medium is introduced into the separating tower
i. . Ul 2, or into the transfer connection I2 and thence
into the separating tower 2, through any one or
more of the connections I3, I4, I5, and I5 at a
rate regulated to maintain a temperature, for
example, of 725°--'7'75° F. in the lower part of this
tower. Separated liquid tar is discharged from
the lower part of this tower through connection
I'I and the separated vapor fraction is discharged
from the upper part of this tower, to be intro
duced into the fractionating tower 3, through
In the fractionating tower 3,
25 connection I8.
two high boiling condensates are Separated, the
higher boiling of these being discharged through
connection -I and the lower boiling being dis
charged through connection I9. The fractionat
30 ing tower 3 is controlled, for example, to produce
as an overhead product a gasoline fraction of
desired boiling range, condensed and collected in
the condenser 4 and the receiver 5, this control
being effected by regulated circulation of a cool
> ing medium through the reflux condenser 20 or
regulated introduction of a refluxing medium
through connection 2| or by these means con
jointly.
40..
therefrom through connection I9, is substan
tially free from those constituents of the ex
panded hot oil products discharged into the sep
arating tower 2 of boiling range next lower than,
or abutting that of the tar -discharged through
plete stripping of the liquid tar separated in the
separating tower 2 to which general reference has
previously been made. Stocks of boiling range 15
corresponding to that of this intermediate frac
tion are as a class appropriate to be used as the
cooling medium introduced into` the separating
receptacle in accordance with this invention. The
provision of a tar leg of cross sectional area sub
stantially less than that of the separating recep
tacle proper, such as the tar leg 30 in the appa
ratus illustrated, materially facilitates the main
tenance of a vminimum volume of separated liquid
tar in the separating receptacle. By maintain
ing the liquid level of separated liquid tar within
the tar leg 30, in apparatus such as that illus
trated, it is comparatively easy to maintain liq
uid discharge through connection I‘I while main
taining a volume of separated liquid tar in the 30
separating tower 2 not exceeding 1/2 barrel in
operations in which the charging rate to the heat
ing coil IIJ exceeds 200 barrels per hour.
We claim:
1. In cracking higher boiling petroleum oils 35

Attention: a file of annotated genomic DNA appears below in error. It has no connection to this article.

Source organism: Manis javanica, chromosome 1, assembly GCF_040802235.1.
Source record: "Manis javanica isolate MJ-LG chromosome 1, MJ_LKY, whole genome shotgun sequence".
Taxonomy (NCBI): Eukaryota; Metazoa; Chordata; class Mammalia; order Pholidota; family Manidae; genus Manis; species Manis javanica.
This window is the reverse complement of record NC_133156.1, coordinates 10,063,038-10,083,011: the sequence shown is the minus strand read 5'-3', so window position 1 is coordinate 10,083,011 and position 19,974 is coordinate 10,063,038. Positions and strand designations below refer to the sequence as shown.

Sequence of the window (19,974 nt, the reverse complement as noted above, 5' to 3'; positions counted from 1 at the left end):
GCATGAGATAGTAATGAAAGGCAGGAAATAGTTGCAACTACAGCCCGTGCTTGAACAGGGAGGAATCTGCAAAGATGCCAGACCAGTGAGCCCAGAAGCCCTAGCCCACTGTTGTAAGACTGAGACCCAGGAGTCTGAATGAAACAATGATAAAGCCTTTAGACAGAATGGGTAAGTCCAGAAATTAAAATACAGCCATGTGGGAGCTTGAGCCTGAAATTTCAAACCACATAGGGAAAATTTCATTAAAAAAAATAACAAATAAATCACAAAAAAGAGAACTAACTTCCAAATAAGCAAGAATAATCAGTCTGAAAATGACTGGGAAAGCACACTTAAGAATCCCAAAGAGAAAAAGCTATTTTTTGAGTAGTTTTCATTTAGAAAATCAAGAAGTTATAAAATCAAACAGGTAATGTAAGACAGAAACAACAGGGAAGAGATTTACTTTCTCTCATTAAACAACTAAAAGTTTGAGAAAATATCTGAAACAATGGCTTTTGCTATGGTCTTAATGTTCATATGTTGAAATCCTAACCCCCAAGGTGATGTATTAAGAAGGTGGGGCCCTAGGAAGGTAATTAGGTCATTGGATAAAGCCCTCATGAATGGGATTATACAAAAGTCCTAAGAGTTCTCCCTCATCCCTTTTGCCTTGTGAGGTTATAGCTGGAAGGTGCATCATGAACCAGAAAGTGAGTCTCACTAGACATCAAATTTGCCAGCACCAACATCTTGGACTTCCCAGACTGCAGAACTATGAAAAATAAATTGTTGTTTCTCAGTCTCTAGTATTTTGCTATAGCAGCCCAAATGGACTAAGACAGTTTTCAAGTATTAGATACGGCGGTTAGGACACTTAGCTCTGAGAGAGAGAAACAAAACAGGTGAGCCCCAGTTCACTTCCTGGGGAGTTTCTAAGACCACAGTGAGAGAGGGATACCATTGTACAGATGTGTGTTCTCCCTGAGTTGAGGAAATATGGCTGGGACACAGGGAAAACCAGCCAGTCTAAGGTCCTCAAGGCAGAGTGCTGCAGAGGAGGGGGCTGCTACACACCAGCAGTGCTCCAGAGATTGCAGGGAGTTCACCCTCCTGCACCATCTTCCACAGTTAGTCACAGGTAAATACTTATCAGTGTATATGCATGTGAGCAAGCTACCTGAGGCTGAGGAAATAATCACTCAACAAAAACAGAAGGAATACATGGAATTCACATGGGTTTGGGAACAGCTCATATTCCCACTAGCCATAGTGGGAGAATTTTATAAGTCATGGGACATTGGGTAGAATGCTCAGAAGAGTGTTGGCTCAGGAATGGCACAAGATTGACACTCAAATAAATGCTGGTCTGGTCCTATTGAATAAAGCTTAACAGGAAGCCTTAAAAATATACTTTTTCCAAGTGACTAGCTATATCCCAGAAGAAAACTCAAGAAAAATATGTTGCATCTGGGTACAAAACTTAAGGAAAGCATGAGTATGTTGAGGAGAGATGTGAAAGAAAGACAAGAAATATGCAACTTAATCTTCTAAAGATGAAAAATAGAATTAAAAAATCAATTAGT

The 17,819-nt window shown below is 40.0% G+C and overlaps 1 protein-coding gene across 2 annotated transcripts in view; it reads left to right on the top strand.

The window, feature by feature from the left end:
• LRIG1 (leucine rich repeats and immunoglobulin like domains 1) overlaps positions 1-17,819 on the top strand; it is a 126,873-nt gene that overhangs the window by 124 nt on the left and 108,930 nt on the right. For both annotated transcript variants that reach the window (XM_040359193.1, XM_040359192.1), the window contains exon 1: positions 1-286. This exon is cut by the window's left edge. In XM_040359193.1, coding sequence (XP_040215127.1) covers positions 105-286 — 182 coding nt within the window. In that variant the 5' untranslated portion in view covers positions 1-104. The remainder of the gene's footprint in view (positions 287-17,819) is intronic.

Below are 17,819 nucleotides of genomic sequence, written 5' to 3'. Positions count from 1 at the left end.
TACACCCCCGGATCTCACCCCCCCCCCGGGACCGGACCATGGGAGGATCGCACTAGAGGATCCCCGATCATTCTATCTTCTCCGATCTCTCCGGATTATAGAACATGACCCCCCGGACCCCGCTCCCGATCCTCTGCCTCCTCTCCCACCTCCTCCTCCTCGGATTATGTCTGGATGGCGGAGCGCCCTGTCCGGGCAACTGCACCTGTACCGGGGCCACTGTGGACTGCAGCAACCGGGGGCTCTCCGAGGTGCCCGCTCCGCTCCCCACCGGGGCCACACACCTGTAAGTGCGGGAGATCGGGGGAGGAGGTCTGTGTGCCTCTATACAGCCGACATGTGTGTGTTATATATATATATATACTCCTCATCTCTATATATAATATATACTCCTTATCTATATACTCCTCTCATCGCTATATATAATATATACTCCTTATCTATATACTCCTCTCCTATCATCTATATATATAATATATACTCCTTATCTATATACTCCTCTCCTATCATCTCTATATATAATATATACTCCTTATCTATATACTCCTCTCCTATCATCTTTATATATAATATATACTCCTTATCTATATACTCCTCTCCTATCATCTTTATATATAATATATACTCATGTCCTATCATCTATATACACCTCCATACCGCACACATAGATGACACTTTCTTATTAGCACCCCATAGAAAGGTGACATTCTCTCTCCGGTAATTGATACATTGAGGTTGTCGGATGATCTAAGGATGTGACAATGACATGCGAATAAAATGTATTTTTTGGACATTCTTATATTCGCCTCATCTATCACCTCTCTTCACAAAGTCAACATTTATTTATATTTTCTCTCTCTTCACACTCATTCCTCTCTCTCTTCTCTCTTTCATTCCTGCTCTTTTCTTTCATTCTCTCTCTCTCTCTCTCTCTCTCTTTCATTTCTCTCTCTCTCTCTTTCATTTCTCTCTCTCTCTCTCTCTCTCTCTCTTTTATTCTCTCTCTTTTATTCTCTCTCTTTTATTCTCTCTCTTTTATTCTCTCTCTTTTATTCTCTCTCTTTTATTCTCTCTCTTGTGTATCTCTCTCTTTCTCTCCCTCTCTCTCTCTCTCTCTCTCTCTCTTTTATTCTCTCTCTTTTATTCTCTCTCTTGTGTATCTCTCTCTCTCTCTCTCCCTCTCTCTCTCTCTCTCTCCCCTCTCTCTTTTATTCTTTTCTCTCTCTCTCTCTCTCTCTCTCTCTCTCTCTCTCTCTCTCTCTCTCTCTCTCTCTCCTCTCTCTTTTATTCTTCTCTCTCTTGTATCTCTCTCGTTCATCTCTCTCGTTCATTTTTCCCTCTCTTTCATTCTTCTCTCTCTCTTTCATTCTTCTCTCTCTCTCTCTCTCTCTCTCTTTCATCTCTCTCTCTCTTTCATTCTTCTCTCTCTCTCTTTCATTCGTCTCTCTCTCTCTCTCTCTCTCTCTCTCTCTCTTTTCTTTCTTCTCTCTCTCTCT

to produce gasoline, the improvement which com
prises heating a stream of high boiling oil to a
A part of the distillate product may be
cracking temperature under superatmospheric
supplied as a refiuxing medium by means of con
nection 22 or a corresponding stock from an
extraneous source may be supplied through con
pressure, reducing the pressure on the hot oil
nection 23, for example. The distillate product
is discharged from receiver 5 through connec
tion 24 and uncondensed vapors and gases
through connection 25. The higher boiling con
densate separated in the fractionating tower 3,
or part of it, may be supplied to the heating coil
I0 through connections 'I and 8 or this higher
boiling condensate or any remaining part of it
may be discharged through cooler 26. The lower
boiling of the two condensates separated in the
fractionating tower 3 may, in whole or in part,
be supplied to the pump 21 or discharged through
cooler 28. A stock to be used as a cooling medium
_ in the separating tower 2 may be supplied to
pump 21 through connection 29.
In carrying out the invention in the apparatus
illustrated, for example: 'I'he lower boiling of the
two condensates separated in the fractionating
tower 3 or a corresponding stock is supplied to
the separating tower 2 as a cooling medium, by
means of pump 21, and that minimum volume of
separated liquid tar necessary to maintain liquid
discharge through connection I'I is maintained
Usually
it is advantageous to introduce that proportion,
65 in the lower part of separating tower 2.
ì usually a small proportion, of this fraction nec
essary to maintain slight reiluxing into the sep
arating tower 2 `through connection I6 and to
introduce the balance of the total proportion re
quired to maintain the desired temperature in the
lower part of the separating tower 2 into the
transfer connection I2 through connection I3.
The condensate separated as an intermediate
751 fraction in the kfractionating tower 3, discharged
20
products of this heating operation and then in
troducing them into a separating receptacle, cool
ing the expanded hot oil products by introducing
continuously into this receptacle a liquid oil frac
tion vaporizing substantially completely therein
and substantially free from those constituents of
the expanded hot oil products of boiling range
abutting that of the tar to be separated in the
receptacle, taking‘off vapors from said separating
receptacle and subjecting them to a condensing
operation thereby forming a condensate including
those constituents of
ucts of boiling range
be separated in said
venting direct return
the expanded hot oil prod 50»
abutting that of the tar to
separating receptacle, pre
of the last-mentioned con
densate to said separating receptacle, maintain
ing within the receptacle that minimum volume
of separated liquid tar necessary to maintain
liquid discharge therefrom, and separately dis
charging a vapor fraction and a, liquid tar from
the separating receptacle.
2. In cracking higher boiling petroleum oils to
produce gasoline, the improvement which com
prises heating a stream of high boiling oil to a
cracking temperature under superatmospheric
pressure, reducing the pressure on the hot oil
products of this heating operation and thenin 65
troducing them directly into a separating recep
tacle, cooling the expanded hot oil products by
introducing continuously into this receptacle a
liquid oil fraction vaporizing substantially com
pletely therein and substantially free from those
constituents of the expanded hot oil products of
boiling range abutting that of the tar to- be sepa
rated in the receptacle, taking off vapors from
said separating receptacle and subjecting them t0 l
2,091,118
‘
3
a condensing operation thereby forming a con
densate including those constituents of the ex
minimum volume of separated liquid tar necessary
to maintain liquid discharge therefrom, and Sep
panded hot oil products of boiling range abutting
arately discharging a vapor fraction and a. liquid
that of the tar to be separated in said separating
tar from the separating receptacle.
receptacle, preventing direct return of the last
mentioned condensate to said separating recep
tacle, maintaining within the receptacle that
EUGENE C. HERTHEL.
CARLTON L. SCHMIDT.